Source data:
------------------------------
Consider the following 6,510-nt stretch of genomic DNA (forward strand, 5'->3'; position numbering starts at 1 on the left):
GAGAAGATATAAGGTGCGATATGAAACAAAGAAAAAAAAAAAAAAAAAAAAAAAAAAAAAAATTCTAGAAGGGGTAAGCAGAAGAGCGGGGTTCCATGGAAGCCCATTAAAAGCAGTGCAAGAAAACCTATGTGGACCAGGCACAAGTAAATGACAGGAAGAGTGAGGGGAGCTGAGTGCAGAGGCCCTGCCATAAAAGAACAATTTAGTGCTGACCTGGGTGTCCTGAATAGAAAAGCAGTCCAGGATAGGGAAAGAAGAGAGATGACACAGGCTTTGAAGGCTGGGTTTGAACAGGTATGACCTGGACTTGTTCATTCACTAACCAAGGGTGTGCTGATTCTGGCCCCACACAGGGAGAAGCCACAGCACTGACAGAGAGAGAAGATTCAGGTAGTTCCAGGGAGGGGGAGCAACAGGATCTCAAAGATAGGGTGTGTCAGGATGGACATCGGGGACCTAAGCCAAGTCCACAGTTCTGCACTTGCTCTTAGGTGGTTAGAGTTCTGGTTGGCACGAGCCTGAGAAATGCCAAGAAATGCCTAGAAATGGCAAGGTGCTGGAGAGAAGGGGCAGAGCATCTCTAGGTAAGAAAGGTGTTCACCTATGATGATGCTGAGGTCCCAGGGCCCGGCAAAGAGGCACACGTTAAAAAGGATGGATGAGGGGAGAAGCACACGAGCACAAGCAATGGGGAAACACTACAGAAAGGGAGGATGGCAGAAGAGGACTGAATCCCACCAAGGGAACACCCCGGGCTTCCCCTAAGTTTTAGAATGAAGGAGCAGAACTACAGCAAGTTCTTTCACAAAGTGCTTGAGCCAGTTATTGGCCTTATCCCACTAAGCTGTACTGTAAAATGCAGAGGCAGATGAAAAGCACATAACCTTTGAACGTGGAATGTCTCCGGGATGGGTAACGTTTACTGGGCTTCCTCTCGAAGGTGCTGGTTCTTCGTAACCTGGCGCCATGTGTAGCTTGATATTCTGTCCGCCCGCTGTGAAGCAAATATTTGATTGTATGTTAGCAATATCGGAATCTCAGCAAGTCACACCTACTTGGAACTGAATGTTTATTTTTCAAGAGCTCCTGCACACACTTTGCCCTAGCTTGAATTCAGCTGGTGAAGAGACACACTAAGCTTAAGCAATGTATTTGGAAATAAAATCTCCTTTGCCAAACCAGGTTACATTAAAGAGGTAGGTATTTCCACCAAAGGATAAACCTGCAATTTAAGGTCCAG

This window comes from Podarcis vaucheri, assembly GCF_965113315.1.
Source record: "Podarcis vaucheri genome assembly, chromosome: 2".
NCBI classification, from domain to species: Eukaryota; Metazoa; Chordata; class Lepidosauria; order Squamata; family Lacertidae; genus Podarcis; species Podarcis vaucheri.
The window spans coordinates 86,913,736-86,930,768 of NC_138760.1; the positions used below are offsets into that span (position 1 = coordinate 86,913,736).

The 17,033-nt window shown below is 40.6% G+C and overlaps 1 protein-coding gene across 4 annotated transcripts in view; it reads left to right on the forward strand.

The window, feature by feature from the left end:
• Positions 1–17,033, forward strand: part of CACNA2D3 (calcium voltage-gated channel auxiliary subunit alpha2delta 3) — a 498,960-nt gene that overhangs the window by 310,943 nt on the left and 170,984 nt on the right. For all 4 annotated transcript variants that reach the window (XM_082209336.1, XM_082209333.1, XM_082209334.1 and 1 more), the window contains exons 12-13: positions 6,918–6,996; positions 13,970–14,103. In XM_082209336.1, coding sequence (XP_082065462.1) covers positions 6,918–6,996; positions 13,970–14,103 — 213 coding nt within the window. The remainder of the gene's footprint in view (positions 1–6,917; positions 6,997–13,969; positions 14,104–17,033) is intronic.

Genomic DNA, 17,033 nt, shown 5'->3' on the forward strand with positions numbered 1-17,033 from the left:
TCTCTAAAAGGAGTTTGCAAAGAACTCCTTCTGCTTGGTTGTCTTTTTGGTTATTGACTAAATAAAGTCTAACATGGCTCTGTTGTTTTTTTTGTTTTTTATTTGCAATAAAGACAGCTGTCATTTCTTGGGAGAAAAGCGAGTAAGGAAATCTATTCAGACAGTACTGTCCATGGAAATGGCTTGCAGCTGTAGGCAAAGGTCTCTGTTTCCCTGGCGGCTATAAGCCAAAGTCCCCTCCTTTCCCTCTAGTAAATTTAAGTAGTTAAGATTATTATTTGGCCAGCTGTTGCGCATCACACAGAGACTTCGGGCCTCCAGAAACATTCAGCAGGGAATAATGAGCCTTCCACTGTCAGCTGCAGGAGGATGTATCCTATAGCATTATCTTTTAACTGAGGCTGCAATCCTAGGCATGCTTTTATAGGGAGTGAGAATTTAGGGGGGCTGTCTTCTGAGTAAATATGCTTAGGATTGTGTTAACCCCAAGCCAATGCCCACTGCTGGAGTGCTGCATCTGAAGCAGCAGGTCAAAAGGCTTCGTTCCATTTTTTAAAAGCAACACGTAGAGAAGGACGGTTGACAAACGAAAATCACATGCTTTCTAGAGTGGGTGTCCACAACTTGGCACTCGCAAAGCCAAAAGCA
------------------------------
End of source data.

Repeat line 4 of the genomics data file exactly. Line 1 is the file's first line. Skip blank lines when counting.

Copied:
Source record: "Podarcis vaucheri genome assembly, chromosome: 2".